Referring now to the drawings, and initially to FIG. 1, there is shown a cross sectional view of a laparoscopic port site dissector 10 constructed in accordance with a preferred embodiment of the present invention. As illustrated, the device 10 includes an elongate tubular housing 12 having a distal end 12 a operative to be inserted within an incision formed upon the skin 26 of a patient and a proximal end 12 b for use in coupling with a laparoscope 38 and providing means for manually manipulating the device 10. With respect to the latter, a first handle member 14 is preferably formed upon the distal end 12 b of the housing 12. A second handle member 16 cooperates with handle member 14 to define a handle capable of being selectively compressed in the direction indicated by the letter “A”. Such compressive movement of the handle members 14, 16 facilitates the ability of the device 10 to selectively dissect through tissue, discussed more fully below. In an optional embodiment, a spring member 18 is disposed between handle members 14, 16 to thus cause the handle members 14, 16 to remain in a biased state away from one another.
 Attached to, or preferably integrally formed with handle 16 is actuator bar 20, the latter extending in general parallel relation to tubular housing 12 and terminating near distal end 12 a thereof. Attached to the distal-most end of actuator bar 20 is a dissector mechanism 22 operative to selectively spread tissue, via a dissector tip, the latter preferably comprising an opposed pair of tissue spreaders 24, 54, more clearly seen in FIGS. 2 and 4, to thus enable layers of tissue to be selectively spread apart as the device 10 is advanced through the various layers of tissue, namely, subcutaneous fat layer 28, fascia 30, peritoneum 32 and ultimately into the abdominal cavity 34. Another opposed pair of tissue spreaders 60, 62, which reflect a preferred embodiment of the present invention, are depicted in FIGS. 5-7, discussed more fully below.
 Advantageously, the device 10 of the present invention enables such layers of tissue to be selectively penetrated under direct vision by the surgeon to thus enable entry into the peritoneal cavity to be achieved without the risk of damaging organs, vessels, and the like which can and does occur when entry into the abdominal cavity is entered blindly, as per conventional practice.
 To achieve that end, the device 10 is operative to receive a laparoscope 38 within the tubular housing 12 thereof to thus provide a physician with the ability to directly view the sequential dissection of the various layers via the dissector 10 of the present invention. As shown in FIG. 1, laparoscope 38 is operatively positioned within the tubular housing 12 such that the distal-most end of the laparoscope 38a is positioned in close proximity to the dissector mechanism 22 and spreader members 54, 25 to thus enable the physician to view each step of the dissection process. To facilitate the ability of the device 10 to receive the laparoscope 38, there is preferably provided a clamp mechanism 42 formed upon distal end 12 b of the housing 12, with screw lock 44 to thus enable the same to be locked into position. There may additionally be provided an abutment apparatus or other type of engagement mechanism 12 c formed with the lumen of housing 12 to prevent the distal end 38 a of the laparoscope from extending beyond distal end 12 a of the housing. Once secured into position, the eyepiece provided on the proximal end 38 b of the laparoscope, as per conventional laparoscopes, enables the surgeon to see and directly view the dissection procedure.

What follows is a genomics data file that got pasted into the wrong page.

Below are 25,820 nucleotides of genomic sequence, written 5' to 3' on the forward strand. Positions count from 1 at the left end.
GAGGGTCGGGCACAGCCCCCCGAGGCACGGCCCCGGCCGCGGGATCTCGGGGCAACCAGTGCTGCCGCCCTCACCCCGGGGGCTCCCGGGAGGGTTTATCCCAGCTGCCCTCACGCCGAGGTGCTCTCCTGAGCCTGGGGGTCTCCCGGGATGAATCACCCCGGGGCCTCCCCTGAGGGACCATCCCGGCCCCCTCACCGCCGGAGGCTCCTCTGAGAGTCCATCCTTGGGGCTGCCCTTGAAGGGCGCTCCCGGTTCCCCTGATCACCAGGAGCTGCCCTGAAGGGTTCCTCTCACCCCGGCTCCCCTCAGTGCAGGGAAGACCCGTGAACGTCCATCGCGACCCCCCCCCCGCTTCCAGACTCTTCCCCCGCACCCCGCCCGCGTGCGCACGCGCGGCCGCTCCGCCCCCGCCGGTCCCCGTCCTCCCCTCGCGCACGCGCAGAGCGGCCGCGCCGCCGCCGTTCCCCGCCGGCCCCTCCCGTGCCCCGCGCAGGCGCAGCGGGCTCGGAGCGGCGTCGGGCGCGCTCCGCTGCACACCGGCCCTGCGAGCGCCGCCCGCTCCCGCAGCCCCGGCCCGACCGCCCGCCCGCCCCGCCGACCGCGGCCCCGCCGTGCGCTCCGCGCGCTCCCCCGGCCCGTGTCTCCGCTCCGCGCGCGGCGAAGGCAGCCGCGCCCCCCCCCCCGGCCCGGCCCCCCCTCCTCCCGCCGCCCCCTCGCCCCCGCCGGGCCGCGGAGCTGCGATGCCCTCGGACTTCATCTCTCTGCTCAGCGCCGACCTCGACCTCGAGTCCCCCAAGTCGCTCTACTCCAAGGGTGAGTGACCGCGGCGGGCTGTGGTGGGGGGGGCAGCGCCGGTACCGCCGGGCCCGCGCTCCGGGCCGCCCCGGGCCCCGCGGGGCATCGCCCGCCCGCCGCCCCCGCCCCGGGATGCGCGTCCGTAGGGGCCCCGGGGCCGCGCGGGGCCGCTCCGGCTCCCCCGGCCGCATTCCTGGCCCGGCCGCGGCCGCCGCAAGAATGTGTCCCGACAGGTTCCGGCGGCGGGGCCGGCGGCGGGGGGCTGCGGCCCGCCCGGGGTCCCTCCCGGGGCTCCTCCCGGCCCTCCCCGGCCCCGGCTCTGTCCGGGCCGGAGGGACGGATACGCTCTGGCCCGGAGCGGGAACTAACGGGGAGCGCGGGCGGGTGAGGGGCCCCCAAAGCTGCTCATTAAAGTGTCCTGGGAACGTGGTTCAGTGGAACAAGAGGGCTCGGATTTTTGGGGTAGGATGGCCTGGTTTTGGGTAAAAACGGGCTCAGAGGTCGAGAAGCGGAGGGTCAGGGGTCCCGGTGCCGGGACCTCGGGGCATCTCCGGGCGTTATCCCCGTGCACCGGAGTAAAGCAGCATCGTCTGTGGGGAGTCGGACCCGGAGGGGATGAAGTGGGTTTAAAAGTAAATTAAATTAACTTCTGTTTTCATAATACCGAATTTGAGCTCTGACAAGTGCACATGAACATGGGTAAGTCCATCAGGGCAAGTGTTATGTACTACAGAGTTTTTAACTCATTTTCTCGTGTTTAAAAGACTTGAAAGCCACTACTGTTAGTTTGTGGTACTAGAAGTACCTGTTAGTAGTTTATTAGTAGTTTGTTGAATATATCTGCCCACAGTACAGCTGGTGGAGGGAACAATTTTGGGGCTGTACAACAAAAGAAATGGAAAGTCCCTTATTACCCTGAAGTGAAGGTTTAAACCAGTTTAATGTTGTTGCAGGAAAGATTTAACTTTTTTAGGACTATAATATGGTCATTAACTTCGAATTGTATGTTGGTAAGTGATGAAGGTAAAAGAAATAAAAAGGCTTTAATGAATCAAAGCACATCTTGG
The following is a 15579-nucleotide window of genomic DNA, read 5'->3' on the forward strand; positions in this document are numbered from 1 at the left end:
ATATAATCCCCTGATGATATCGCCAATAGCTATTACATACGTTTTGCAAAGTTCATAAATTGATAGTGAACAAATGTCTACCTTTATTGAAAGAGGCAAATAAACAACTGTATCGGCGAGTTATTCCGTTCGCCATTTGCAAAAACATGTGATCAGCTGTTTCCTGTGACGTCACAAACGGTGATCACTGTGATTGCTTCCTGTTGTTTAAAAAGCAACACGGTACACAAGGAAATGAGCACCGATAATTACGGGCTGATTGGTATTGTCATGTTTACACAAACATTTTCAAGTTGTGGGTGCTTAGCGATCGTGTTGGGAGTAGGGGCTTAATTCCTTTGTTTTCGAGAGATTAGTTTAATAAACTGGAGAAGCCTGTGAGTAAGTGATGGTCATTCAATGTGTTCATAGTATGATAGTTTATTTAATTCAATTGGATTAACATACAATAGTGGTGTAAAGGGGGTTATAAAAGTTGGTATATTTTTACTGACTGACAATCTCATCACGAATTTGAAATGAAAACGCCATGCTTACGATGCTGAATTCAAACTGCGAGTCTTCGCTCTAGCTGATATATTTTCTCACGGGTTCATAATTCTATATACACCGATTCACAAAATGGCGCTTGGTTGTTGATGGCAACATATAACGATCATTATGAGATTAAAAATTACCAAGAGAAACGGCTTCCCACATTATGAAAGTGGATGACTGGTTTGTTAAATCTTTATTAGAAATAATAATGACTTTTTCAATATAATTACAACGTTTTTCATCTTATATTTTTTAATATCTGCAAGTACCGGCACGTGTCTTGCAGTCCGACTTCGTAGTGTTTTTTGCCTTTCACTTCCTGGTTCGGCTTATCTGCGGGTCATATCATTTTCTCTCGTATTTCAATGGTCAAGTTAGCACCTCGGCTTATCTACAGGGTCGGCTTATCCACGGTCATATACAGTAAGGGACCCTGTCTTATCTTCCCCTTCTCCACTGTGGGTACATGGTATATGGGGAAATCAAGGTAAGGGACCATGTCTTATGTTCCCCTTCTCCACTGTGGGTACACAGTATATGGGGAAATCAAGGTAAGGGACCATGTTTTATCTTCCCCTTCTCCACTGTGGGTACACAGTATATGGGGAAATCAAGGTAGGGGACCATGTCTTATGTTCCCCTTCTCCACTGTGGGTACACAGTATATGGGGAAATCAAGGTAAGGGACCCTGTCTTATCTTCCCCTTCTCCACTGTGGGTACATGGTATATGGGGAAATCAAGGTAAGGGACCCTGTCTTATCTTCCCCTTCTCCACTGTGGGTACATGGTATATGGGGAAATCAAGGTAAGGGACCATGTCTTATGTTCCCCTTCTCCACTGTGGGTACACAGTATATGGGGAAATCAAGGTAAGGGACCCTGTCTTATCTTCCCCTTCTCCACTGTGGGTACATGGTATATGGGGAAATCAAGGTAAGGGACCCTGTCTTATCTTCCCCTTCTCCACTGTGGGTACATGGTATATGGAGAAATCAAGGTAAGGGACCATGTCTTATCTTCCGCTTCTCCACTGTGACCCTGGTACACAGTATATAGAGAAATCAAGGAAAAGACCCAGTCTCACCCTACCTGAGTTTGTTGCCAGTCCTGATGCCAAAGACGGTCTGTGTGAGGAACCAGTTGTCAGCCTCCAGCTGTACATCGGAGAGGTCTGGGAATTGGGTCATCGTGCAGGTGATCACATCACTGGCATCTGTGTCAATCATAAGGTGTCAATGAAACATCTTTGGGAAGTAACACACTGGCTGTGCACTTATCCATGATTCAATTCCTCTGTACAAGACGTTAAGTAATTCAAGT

As further shown in FIG. 1, the device 10 is operative to be axially received within the lumen of a conventional laparoscopic port 36 such that once access into the abdominal cavity has been safely achieved, the port 36 may be secured into position so that the subsequent surgical procedure may be performed therethrough, discussed in further reference with respect to FIG. 3.
 Referring now to FIGS. 2 and 4, and with initial reference to FIG. 2, there is shown the means by which dissector mechanism 22 is operative to cause the dissector tip, namely, tissue spreader members 24, 54, to selectively dissect through the various layers of tissue to gain access to the abdominal cavity. As is shown, when actuator bar 20 is retracted in the direction indicated by the letter “B”, which occurs through compression of handle members 14, 16, diagonally extending arm members 46, 48 pivotally connected to the distal end of pull bar 20 are operative to rotate inwardly as indicated by the direction “C”. A second pair of arm members 50, 52, pivotally connected to arms 46, 48, respectively, are then consequently operative to rotate outwardly from the distal-most end 12 a of tubular housing 12, as indicated by the direction “D”, to thus cause tissue spreader members 24, 54 to cut through and move tissue away therefrom. In this regard, the tissue spreaders 24, 54, will be operatively transitionable between a neutral position, as shown in FIG. 4, whereby the same are contained within the diameter defined by the distal end 12 a of the tubular housing 12 and an operative configuration, whereby the tissue spreader members 24, 54, will extend beyond the circumference defined by the distal end 12 a of the tubular housing 12 to thus spread apart the tissue as the distal end 12 a of the tubular housing 12 is advanced deeper within the patient.